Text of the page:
Spring training is just days away. We’re on the verge of a whole new year of baseball with amazing potential, and we’re starting to get a glimpse of what each team will look like for the 2015 season.
No team is exactly the same from year to year. Even with a returning core of players, there will inevitably be trades, free agency, or retirements that change the makeup of the team. Change is part of life, and baseball life is no exception. Maybe one of the downfalls of being a female fan is becoming too attached to one favorite player, or a player on one specific team. Still, life goes on and we adapt to the change.
Earlier this winter I wrote about my off season thoughts. Most of the moves I’ve seen for my favorite teams have been disappointing. Some of my favorite players left for other teams – but at the same time, my favorite teams have acquired a few new players I am excited to see. Again, adapt to the changes.
But there’s one move I’m still not comfortable with, and that’s Shane Greene going to Detroit. Is he the best pitcher MLB ever saw? Absolutely not – and he’s not even the best pitchers the Yankees have ever had. But from the very first time I saw him pitch, I liked him.
I’ve mentioned before that I was lucky enough to be in Cleveland on July 7, Green’s first start after being called up the majors. He remained in the Yankees rotation for the remainder of the 2014 season, finishing the season with a 5-4 record and 3.78 ERA. Those aren’t jaw-dropping stats, but for a 25-year-old rookie, who had previously lost a pitching scholarship and transferred to a community college when after had to undergo Tommy John surgery, it was respectable. And enough to catch the attention of the Detroit Tigers.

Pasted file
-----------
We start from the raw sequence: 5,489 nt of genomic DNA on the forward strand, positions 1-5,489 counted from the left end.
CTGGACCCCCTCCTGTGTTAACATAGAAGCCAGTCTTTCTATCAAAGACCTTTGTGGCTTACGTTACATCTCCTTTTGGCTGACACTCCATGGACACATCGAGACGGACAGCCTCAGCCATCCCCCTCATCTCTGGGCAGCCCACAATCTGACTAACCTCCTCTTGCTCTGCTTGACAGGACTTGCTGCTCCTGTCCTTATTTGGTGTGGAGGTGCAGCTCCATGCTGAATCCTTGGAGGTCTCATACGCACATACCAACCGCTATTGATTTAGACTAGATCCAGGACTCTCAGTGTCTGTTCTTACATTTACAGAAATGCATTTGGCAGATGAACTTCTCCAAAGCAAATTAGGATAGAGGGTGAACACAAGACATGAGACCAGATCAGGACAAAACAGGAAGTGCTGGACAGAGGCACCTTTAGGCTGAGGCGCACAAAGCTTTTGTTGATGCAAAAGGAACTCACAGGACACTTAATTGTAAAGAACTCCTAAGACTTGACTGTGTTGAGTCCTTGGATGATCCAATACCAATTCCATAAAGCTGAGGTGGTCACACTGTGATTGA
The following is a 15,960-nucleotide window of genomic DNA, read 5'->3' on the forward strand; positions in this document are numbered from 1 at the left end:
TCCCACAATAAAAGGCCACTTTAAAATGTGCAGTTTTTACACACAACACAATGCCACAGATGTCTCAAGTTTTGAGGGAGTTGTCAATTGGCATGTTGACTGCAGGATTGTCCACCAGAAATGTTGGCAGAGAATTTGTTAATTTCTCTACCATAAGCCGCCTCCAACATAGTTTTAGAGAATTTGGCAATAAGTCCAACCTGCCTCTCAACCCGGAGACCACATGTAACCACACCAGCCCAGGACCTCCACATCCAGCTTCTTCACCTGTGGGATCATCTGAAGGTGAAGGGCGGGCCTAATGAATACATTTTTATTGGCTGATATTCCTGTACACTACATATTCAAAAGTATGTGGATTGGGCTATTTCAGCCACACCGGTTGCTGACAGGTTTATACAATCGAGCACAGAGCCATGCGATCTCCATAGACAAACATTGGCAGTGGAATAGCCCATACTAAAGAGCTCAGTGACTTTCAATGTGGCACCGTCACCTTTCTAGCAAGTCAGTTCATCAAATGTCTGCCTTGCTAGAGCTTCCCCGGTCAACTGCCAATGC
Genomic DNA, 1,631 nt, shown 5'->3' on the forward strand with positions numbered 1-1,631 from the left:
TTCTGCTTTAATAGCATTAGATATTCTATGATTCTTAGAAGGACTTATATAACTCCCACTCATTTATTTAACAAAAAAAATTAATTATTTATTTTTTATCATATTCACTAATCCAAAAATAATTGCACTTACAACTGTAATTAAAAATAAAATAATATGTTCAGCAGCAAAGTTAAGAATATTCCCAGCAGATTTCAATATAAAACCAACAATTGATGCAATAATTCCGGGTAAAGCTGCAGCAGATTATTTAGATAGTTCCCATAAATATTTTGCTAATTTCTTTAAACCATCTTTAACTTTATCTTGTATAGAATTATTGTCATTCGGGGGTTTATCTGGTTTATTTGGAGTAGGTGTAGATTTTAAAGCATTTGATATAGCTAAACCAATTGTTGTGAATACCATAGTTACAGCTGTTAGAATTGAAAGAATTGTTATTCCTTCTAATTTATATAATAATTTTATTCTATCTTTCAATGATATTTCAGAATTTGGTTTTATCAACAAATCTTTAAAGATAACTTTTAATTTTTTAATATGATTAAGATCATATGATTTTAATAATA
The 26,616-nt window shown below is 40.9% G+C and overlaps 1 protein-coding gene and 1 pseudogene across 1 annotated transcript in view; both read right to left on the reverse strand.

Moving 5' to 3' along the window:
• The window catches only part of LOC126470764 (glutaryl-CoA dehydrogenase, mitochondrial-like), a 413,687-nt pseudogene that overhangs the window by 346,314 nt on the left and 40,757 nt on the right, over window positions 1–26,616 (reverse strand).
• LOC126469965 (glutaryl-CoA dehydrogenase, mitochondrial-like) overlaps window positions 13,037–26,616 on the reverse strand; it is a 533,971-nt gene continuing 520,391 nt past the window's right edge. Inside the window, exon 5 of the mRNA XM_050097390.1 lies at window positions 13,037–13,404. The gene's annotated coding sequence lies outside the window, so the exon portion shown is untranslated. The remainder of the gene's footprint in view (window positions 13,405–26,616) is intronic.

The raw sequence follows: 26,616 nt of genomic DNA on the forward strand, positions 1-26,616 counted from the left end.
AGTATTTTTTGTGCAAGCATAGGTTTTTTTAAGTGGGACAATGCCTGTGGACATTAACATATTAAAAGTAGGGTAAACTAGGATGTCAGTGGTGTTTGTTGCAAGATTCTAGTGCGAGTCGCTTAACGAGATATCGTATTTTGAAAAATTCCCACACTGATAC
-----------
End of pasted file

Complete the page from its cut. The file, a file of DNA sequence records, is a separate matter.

Like with any rookie, things weren’t always perfect. There were innings where the pitching simply fell apart. There was a game he seemed to forget how to field anything. But for the most part, the kid walked out to pitchers mound, took a deep breath, focused – and got to work.
(Losing Greene doesn’t mean I’m not excited for the acquisition of Didi Gregorius, who came to the Yankees in the same three-team trade. Considering the moves two separate events, I would have loved to somehow get the young shortstop and keep the young pitcher.)
For all the injuries and uncertainties for the 2014 Yankees, pitching became the team’s strength. Going into 2015, pitching is much less secure – primarily due to injuries. Having Greene in the rotation wouldn’t necessarily solidify the team, but as a fan I would feel more confident than I do going into the upcoming season.
While it may suck to see him with another team, I hope Shane Greene continues to grow and develop into a solid pitcher. My fear is he does exactly that, and the Yankees are left kicking themselves for letting him go. He likely doesn’t have a Hall of Fame career ahead of him, but you never know. Regardless of where his career takes him, I can honestly see him being a productive pitcher for the Tigers, and any other teams he may pitch for.
Good luck Shane Greene – it was a great to witness the start of your career.